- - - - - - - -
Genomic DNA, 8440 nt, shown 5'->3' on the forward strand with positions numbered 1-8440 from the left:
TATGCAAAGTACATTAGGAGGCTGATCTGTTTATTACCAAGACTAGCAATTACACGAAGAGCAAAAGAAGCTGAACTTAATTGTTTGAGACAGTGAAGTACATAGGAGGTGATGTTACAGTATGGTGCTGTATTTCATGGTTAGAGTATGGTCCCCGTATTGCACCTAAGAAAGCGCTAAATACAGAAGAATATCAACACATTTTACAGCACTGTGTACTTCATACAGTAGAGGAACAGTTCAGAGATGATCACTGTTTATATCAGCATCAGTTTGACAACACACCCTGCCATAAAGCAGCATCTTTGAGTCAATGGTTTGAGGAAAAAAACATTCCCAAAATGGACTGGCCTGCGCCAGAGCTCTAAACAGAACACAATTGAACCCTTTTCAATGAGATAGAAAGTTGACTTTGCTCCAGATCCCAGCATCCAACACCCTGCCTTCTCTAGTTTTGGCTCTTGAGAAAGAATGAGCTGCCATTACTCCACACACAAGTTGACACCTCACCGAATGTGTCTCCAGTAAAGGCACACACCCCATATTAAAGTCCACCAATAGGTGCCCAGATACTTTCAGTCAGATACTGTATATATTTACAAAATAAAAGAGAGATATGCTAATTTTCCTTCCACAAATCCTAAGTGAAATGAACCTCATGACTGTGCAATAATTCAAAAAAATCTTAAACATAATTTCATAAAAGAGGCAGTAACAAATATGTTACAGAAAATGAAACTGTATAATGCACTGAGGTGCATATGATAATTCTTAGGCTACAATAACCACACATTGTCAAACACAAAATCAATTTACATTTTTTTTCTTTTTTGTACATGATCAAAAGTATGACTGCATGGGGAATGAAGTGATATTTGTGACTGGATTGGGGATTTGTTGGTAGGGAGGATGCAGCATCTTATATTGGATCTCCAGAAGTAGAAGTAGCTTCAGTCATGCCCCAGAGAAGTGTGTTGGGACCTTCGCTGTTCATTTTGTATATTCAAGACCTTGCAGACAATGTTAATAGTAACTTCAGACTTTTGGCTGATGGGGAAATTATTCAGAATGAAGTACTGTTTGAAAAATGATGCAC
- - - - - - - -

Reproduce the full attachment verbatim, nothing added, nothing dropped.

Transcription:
Genomic DNA, 8440 nt, shown 5'->3' on the forward strand with positions numbered 1-8440 from the left:
TATGCAAAGTACATTAGGAGGCTGATCTGTTTATTACCAAGACTAGCAATTACACGAAGAGCAAAAGAAGCTGAACTTAATTGTTTGAGACAGTGAAGTACATAGGAGGTGATGTTACAGTATGGTGCTGTATTTCATGGTTAGAGTATGGTCCCCGTATTGCACCTAAGAAAGCGCTAAATACAGAAGAATATCAACACATTTTACAGCACTGTGTACTTCATACAGTAGAGGAACAGTTCAGAGATGATCACTGTTTATATCAGCATCAGTTTGACAACACACCCTGCCATAAAGCAGCATCTTTGAGTCAATGGTTTGAGGAAAAAAACATTCCCAAAATGGACTGGCCTGCGCCAGAGCTCTAAACAGAACACAATTGAACCCTTTTCAATGAGATAGAAAGTTGACTTTGCTCCAGATCCCAGCATCCAACACCCTGCCTTCTCTAGTTTTGGCTCTTGAGAAAGAATGAGCTGCCATTACTCCACACACAAGTTGACACCTCACCGAATGTGTCTCCAGTAAAGGCACACACCCCATATTAAAGTCCACCAATAGGTGCCCAGATACTTTCAGTCAGATACTGTATATATTTACAAAATAAAAGAGAGATATGCTAATTTTCCTTCCACAAATCCTAAGTGAAATGAACCTCATGACTGTGCAATAATTCAAAAAAATCTTAAACATAATTTCATAAAAGAGGCAGTAACAAATATGTTACAGAAAATGAAACTGTATAATGCACTGAGGTGCATATGATAATTCTTAGGCTACAATAACCACACATTGTCAAACACAAAATCAATTTACATTTTTTTTCTTTTTTGTACATGATCAAAAGTATGACTGCATGGGGAATGAAGTGATATTTGTGACTGGATTGGGGATTTGTTGGTAGGGAGGATGCAGCATCTTATATTGGATCTCCAGAAGTAGAAGTAGCTTCAGTCATGCCCCAGAGAAGTGTGTTGGGACCTTCGCTGTTCATTTTGTATATTCAAGACCTTGCAGACAATGTTAATAGTAACTTCAGACTTTTGGCTGATGGGGAAATTATTCAGAATGAAGTACTGTTTGAAAAATGATGCAC